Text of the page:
Portraits: 9/11/01: The Collected

Portraits: 9/11/01: The Collected "Portraits of Grief" from The New York Times

by The New York Times, Gloria Emerson

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Poignant and personal remembrances, celebrating the lives of the World Trade Center victims.

Few aspects of The New York Times's coverage of September 11 and of all that has followed have attracted as much comment as "Portraits of Grief." A page or two buried deep in the B section every day for 15 weeks, the series profiled the lives lost in the

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Poignant and personal remembrances, celebrating the lives of the World Trade Center victims.

Few aspects of The New York Times's coverage of September 11 and of all that has followed have attracted as much comment as "Portraits of Grief." A page or two buried deep in the B section every day for 15 weeks, the series profiled the lives lost in the attacks on the World Trade Center and has become a story in itself, becoming required reading for many, the world over.

Beginning on Sept. 14, a half-dozen Times reporters began working from a stack of 100 missing person fliers collected from points around the World Trade Center site. They crafted profiles—stories containing short but signature details of the lives they strove to present. These portraits transcend race, class, and gender lines and tell of the old and the young, praising their individuality while at the same time cutting through their differences to capture the poignancy of their shared similarity: life cut short in an American tragedy. The stories have become a source of connection and consolation, a focus for the sorrow of readers both reeling from disbelief and searching for support. To paraphrase "Portraits" reporter Charlie LeDuff, there's more than one Ground Zero—there are thousands of Ground Zeros. Portraits: 9/11/01, a collection of the over 1,800 profiles published in the Times, helps us visit them all.

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Editorial Reviews

Wall Street Journal
In a story producing great journalism, none has been more exceptional than the New York Times's Portraits of Grief. They are profoundly moving.
Vanity Fair
Each write-up isn't just a write-up but a votive offering to the spirit of the deceased.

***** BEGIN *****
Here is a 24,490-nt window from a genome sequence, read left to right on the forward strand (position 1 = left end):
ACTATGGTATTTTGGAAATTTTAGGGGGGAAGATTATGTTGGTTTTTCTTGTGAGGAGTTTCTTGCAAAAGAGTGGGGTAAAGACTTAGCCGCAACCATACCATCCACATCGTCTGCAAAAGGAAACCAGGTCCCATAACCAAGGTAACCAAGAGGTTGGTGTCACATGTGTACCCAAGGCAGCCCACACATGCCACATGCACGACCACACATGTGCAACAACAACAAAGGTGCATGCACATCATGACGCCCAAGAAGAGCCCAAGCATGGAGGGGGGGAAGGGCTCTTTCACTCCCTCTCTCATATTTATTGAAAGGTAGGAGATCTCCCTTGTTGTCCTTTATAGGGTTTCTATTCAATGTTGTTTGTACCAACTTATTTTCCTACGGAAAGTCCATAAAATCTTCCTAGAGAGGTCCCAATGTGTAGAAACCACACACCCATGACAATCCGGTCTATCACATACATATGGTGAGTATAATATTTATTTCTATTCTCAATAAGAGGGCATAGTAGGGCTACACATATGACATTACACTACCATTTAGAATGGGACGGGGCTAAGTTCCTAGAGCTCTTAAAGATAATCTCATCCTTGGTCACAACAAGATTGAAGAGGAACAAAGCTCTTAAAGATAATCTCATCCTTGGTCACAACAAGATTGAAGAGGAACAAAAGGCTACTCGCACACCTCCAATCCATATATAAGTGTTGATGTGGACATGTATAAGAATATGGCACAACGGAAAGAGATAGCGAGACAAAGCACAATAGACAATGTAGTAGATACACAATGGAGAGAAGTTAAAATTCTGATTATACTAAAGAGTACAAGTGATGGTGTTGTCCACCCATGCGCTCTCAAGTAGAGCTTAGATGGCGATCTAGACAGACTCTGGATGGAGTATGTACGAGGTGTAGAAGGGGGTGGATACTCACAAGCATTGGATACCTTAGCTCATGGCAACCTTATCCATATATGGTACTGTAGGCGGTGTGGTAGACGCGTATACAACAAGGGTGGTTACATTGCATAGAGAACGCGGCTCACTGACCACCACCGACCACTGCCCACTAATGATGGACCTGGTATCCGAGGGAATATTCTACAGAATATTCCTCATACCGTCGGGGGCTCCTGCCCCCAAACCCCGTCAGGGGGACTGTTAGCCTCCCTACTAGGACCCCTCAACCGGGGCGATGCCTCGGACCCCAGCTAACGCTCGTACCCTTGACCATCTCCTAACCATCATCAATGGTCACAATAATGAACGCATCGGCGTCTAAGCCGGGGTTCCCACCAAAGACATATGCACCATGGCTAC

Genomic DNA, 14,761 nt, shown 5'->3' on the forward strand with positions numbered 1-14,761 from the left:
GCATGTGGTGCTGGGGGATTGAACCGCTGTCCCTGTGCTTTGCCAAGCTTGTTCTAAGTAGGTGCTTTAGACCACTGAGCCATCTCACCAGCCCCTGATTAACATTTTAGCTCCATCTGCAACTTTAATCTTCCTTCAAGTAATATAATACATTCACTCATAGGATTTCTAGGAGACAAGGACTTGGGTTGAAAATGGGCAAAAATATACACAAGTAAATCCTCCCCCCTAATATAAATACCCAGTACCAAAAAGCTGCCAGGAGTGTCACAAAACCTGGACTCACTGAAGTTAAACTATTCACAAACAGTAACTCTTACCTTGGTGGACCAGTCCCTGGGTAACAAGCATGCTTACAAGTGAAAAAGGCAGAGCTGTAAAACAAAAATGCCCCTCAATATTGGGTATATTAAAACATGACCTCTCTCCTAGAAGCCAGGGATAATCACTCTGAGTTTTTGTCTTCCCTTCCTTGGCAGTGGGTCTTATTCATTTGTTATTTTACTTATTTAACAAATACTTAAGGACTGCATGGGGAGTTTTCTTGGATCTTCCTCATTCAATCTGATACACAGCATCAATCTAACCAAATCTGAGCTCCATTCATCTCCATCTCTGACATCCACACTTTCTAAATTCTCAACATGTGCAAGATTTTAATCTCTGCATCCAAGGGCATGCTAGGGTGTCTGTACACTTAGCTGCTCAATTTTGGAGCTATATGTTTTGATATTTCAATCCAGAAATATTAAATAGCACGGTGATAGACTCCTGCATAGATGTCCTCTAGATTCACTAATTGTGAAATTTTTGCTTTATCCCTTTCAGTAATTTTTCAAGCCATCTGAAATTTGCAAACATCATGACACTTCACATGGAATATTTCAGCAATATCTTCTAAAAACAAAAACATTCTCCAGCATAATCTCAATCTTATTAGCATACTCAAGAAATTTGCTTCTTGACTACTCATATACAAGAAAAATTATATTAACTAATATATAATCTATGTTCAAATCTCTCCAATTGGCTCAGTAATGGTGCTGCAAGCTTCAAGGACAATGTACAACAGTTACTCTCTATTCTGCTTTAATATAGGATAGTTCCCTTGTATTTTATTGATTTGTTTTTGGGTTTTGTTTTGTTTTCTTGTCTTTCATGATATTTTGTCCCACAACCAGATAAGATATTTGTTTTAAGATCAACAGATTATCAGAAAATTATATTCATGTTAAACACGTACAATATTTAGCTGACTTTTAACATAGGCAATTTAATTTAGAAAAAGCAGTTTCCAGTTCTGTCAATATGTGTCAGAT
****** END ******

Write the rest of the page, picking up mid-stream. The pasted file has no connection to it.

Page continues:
Library Journal
In the days and weeks following the attacks on the World Trade Center and the Pentagon, the nation and New York in particular struggled to find normalcy. Yet the city's desire to confront the terror and, in turn, work through its grief was palpable. The New York Times's series "Portraits of Grief" was one response to this need. Described by Times executive editor Howell Raines as "snapshots of lives interrupted as they were being actively lived," the profiles give a face to a number, a story to a name. By now everyone in the nation has read at least one of these portraits, heard the legacy of a loved one retold by a friend, or remembered the name of just one person who perished. As the series initially served to highlight the missing, it eventually lent itself to healing a nation by giving short, unglorified glances into the lives of everyday Americans. This book collects the portraits that ran from September 15 through February 5 in the paper's " A Nation Challenged" section, with the hope that future printings will include the rest of those who were remembered. Each page is filled with the kaleidoscope of perspectives and passions that were lost that day, with victims ranging from firefighters and mothers to waiters and financiers in an equality of bereavement. Unfortunately, the look and feel of the newspaper are maintained, along with the poor picture quality, detracting from the often poetic text. That aside, it is recommended for all public libraries, where there will no doubt be demand. [One copy will be given to each victim's family, and all proceeds from the book go to benefit the New York Times 9/11 Neediest Fund. Ed.] Rachel Collins, "Library Journal" Copyright 2002 Cahners Business Information.

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Product Details

Holt, Henry & Company, Inc.
Publication date:
Edition description:
First Edition
Product dimensions: